Eastern Equatoria

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Western Equatoria
شرق الاستوائية
State of Sudan (1976  - 2011)
State of South Sudan (2011  - 2015)
1976–2015

Flag of Eastern Equatoria

Flag

Location of Eastern Equatoria
Location in South Sudan
Capital Torit
History
 •  Creation as a state of Sudan[1] 1976
 •  Became a state of South Sudan after independence from Sudan 2011
 •  Reorganisation of states 2015
Area
73,472.01 km2 (28,368 sq mi)
Population
 •  2008 906,126 

Eastern Equatoria was one of the ten states of South Sudan. It has an area of 73,472 km².[2] The capital is Torit.

Geography[edit]

The state shared international borders with Uganda in the south, with Kenya in the south-east and with Ethiopia in the north-east. Domestically, it was bordered by Central Equatoria in the west and Jonglei in the north. The Ilemi Triangle in the east, between Eastern Equatoria and Lake Turkana, is or has been disputed among all three abutting states (South Sudan, Kenya and Ethiopia).

Population[edit]

Peace agreement dancers in Kapoeta, Eastern Equatoria

The state had 906,126 people in 2008 (32/sq mi). Eastern Equatoria state was home to several different ethnic groups. The Toposa, Jie and Nyangathom live in the Kapeota counties in the east of the state. The Didinga, Dodoth and Boya live in Budi county around Chukudum. Further west, Lopa/Lafon, Torit and Ikwoto counties are inhabited by the Otuho, Lopit, Lango, Pari, and Tenet people who inhabit a portion of Lopit hills after they split from Didinga and Murle early in 19th century and Lokoya of Lowoi. The Acholi, Madi, Iyire and Ofiriha people live in the westernmost Magwi county.[3]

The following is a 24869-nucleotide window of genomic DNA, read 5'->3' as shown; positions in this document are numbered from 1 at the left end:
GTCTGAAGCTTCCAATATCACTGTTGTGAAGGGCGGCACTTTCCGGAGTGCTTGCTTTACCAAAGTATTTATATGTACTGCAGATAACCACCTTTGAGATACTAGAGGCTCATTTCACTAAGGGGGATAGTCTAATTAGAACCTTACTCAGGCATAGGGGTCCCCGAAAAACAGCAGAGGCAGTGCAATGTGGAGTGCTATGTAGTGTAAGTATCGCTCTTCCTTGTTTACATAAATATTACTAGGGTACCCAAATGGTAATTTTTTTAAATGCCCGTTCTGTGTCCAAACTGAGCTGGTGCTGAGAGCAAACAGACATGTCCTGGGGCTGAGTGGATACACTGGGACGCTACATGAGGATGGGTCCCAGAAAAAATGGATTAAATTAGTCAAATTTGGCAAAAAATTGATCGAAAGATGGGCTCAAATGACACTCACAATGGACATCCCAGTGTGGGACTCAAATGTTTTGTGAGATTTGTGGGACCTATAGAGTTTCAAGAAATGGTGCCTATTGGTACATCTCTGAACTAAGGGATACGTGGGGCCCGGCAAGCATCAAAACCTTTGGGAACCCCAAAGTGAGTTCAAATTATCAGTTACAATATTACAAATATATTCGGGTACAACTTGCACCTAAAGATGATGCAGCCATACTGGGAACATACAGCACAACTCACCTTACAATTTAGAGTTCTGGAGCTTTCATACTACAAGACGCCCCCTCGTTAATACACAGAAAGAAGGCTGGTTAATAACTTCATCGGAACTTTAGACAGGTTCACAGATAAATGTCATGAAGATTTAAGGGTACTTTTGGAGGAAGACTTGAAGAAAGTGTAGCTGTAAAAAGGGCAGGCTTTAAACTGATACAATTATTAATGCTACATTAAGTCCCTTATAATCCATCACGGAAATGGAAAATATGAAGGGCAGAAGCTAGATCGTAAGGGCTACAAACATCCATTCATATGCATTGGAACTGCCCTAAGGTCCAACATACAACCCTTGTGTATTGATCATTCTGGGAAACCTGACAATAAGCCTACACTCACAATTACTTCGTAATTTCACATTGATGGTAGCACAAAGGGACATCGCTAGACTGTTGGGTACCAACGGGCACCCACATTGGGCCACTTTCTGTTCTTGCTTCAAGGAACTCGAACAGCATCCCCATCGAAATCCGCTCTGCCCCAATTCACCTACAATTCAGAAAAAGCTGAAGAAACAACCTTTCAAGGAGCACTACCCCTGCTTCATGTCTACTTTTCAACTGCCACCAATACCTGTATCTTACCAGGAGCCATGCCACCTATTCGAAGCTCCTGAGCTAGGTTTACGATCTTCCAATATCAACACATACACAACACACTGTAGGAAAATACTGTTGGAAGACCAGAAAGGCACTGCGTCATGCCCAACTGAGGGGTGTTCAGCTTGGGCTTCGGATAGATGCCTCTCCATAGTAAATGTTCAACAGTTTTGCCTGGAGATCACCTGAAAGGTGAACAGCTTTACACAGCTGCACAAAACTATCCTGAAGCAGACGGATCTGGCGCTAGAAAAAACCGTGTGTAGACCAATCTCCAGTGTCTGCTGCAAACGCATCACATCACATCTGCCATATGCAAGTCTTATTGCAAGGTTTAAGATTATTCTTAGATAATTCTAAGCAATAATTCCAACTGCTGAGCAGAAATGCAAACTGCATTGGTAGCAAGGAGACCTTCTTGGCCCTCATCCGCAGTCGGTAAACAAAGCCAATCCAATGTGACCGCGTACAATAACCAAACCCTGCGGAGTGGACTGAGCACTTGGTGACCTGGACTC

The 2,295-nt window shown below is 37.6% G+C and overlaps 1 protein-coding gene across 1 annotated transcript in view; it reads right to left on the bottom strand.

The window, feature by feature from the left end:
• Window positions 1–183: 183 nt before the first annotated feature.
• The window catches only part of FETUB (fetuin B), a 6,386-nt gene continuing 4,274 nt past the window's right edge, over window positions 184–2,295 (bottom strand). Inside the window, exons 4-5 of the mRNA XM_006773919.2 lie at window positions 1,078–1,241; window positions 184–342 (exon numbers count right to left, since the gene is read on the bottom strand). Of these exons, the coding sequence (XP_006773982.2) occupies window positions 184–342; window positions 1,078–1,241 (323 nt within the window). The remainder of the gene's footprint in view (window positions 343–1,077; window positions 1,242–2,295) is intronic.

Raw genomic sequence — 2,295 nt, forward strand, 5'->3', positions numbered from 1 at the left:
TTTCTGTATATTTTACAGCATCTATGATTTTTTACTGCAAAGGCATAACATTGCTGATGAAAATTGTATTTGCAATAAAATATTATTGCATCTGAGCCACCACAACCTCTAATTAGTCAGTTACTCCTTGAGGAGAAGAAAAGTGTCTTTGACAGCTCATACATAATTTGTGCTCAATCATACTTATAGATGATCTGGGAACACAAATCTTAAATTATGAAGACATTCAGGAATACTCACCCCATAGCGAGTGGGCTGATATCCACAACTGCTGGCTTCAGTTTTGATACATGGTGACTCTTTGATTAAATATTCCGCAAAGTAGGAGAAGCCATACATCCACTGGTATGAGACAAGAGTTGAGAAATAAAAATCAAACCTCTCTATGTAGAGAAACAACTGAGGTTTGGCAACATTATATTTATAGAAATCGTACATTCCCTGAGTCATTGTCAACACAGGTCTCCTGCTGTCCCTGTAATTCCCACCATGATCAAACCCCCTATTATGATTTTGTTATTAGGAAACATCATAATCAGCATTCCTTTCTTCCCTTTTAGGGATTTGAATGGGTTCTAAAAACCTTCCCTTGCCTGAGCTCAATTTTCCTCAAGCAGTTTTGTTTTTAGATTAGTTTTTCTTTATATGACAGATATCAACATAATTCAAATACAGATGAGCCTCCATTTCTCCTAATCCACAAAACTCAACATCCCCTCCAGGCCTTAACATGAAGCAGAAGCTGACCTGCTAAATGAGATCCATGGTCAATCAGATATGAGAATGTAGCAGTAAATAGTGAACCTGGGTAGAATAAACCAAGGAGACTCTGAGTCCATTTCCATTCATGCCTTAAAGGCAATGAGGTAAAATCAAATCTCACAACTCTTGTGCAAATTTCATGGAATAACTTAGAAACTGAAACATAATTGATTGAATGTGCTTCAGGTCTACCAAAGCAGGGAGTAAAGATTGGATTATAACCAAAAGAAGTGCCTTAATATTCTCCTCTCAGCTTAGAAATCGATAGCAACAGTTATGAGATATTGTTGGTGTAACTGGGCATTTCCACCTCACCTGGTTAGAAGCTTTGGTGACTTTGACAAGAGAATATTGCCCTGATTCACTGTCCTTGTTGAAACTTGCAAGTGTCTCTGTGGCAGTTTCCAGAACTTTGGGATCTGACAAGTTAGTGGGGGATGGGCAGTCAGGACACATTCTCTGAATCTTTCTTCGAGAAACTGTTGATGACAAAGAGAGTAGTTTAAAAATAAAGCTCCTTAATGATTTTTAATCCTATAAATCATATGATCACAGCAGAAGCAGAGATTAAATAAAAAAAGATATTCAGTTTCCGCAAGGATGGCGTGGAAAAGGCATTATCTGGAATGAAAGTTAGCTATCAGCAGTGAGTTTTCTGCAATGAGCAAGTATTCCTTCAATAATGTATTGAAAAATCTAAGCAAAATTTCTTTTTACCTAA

Most of the inhabitants of the former Eastern Equatoria live by subsistence farming, and also raise cattle, sheep and goats. Some of the crops arre sold, while most are consumed locally. The Didinga Hills in Buda county have rich and fertile soil that is used for cultivation of tobacco, potatoes, maize, and Dura.[3]

Government[edit]

The executive head of the State is the Governor, who is elected. The Governor appoints ministers, advisors, and the Executive Directors to the Counties. The Counties in turn, are ruled by the democratically elected Local Government Councils headed by the County Commissioner [4] The state legislature is elected, with the first elections being held in April 2010.

Administrative divisions[edit]

Eastern Equatoria map.svg

Eastern Equatoria, like other states in South Sudan, was sub-divided into counties. These are further divided into Payams, then Bomas. Each county is headed by a County Commissioner, elected by the people of a County as the head of the local government in the County.

Counties were originally larger, but were subdivided in part to ensure that the different communities have full representation. Thus Torit County was subdivided into Torit, Lopa/Lafon and Ikwoto counties, and Greater Kapoeta was divided into Budi County and Kapoeta county, which in turn was divided into Kapoeta North, South and East counties.

Counties and their commissioners as of 2011 were:[5]

County Capital Commissioner
Torit County Torit Felix Otuduha Siro
Lafon County Lafon Hon Thomas Udwar Augustino
Magwi County Magwi
Ikotos County Ikwoto Peter Lokeng Lotone
Budi County Chukudum
Kapoeta North County Riwoto Lokai Iko Loteyo
Kapoeta South County Kapoeta Martin Lorika Lojam
Kapoeta East County Narus Titos Lokwacuma Lotyam

Health[edit]

As of 2014, this was one of the last areas in the world where cases of Guinea worm disease are found, with twelve of the 17 reported cases occurring "in one small pocket of Eastern Equatoria State," according to NPR.[6]

See also[edit]

References[edit]

  1. ^ The State of Post-conflict Reconstruction: Land, Urban Development and State-building in Juba, Southern Sudan. p. 48. 
  2. ^ South Sudan at GeoHive
  3. ^ a b "Focus On South: Facts About Eastern Equatoria State". Sudan Vision Daily. Retrieved 2011-07-07. 
  4. ^ Local Government Bill 2009
  5. ^ "Eastern Equatoria State". Gurtong. Retrieved 2011-07-07. 
  6. ^ Doucleff, Michaeleen (2014-07-08). "Going, Going, Almost Gone: A Worm Verges On Extinction". NPR : Goats and Soda. Retrieved 2014-07-09. 

External links[edit]